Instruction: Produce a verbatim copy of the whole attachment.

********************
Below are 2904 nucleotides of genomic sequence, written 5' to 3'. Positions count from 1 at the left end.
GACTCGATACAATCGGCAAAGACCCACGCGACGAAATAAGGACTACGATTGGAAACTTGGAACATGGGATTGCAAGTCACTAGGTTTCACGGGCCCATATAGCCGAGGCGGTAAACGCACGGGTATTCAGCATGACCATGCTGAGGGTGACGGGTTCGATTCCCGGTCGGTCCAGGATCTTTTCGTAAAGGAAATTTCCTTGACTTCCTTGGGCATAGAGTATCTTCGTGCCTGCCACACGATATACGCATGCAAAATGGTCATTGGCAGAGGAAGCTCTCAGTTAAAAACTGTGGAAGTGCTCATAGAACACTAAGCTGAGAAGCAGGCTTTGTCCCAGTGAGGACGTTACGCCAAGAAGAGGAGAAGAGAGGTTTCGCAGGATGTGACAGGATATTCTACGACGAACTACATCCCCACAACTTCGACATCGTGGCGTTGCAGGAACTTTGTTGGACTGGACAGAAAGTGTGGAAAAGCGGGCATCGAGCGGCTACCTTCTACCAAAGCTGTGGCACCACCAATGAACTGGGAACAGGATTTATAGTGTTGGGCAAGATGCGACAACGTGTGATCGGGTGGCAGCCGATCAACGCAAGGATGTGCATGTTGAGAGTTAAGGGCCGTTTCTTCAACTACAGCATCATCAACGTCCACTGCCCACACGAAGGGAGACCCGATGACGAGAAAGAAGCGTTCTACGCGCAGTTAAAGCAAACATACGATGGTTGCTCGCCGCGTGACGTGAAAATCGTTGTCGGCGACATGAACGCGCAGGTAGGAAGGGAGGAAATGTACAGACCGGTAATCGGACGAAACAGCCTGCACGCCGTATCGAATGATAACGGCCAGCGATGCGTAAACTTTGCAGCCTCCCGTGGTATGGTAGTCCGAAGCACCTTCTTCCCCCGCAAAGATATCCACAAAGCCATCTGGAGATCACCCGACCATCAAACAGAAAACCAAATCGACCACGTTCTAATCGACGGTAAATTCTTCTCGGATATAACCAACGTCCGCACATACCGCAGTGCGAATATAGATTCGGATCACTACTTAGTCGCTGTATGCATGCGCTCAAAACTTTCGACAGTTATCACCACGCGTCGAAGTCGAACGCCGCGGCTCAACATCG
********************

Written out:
Below are 2904 nucleotides of genomic sequence, written 5' to 3'. Positions count from 1 at the left end.
GACTCGATACAATCGGCAAAGACCCACGCGACGAAATAAGGACTACGATTGGAAACTTGGAACATGGGATTGCAAGTCACTAGGTTTCACGGGCCCATATAGCCGAGGCGGTAAACGCACGGGTATTCAGCATGACCATGCTGAGGGTGACGGGTTCGATTCCCGGTCGGTCCAGGATCTTTTCGTAAAGGAAATTTCCTTGACTTCCTTGGGCATAGAGTATCTTCGTGCCTGCCACACGATATACGCATGCAAAATGGTCATTGGCAGAGGAAGCTCTCAGTTAAAAACTGTGGAAGTGCTCATAGAACACTAAGCTGAGAAGCAGGCTTTGTCCCAGTGAGGACGTTACGCCAAGAAGAGGAGAAGAGAGGTTTCGCAGGATGTGACAGGATATTCTACGACGAACTACATCCCCACAACTTCGACATCGTGGCGTTGCAGGAACTTTGTTGGACTGGACAGAAAGTGTGGAAAAGCGGGCATCGAGCGGCTACCTTCTACCAAAGCTGTGGCACCACCAATGAACTGGGAACAGGATTTATAGTGTTGGGCAAGATGCGACAACGTGTGATCGGGTGGCAGCCGATCAACGCAAGGATGTGCATGTTGAGAGTTAAGGGCCGTTTCTTCAACTACAGCATCATCAACGTCCACTGCCCACACGAAGGGAGACCCGATGACGAGAAAGAAGCGTTCTACGCGCAGTTAAAGCAAACATACGATGGTTGCTCGCCGCGTGACGTGAAAATCGTTGTCGGCGACATGAACGCGCAGGTAGGAAGGGAGGAAATGTACAGACCGGTAATCGGACGAAACAGCCTGCACGCCGTATCGAATGATAACGGCCAGCGATGCGTAAACTTTGCAGCCTCCCGTGGTATGGTAGTCCGAAGCACCTTCTTCCCCCGCAAAGATATCCACAAAGCCATCTGGAGATCACCCGACCATCAAACAGAAAACCAAATCGACCACGTTCTAATCGACGGTAAATTCTTCTCGGATATAACCAACGTCCGCACATACCGCAGTGCGAATATAGATTCGGATCACTACTTAGTCGCTGTATGCATGCGCTCAAAACTTTCGACAGTTATCACCACGCGTCGAAGTCGAACGCCGCGGCTCAACATCG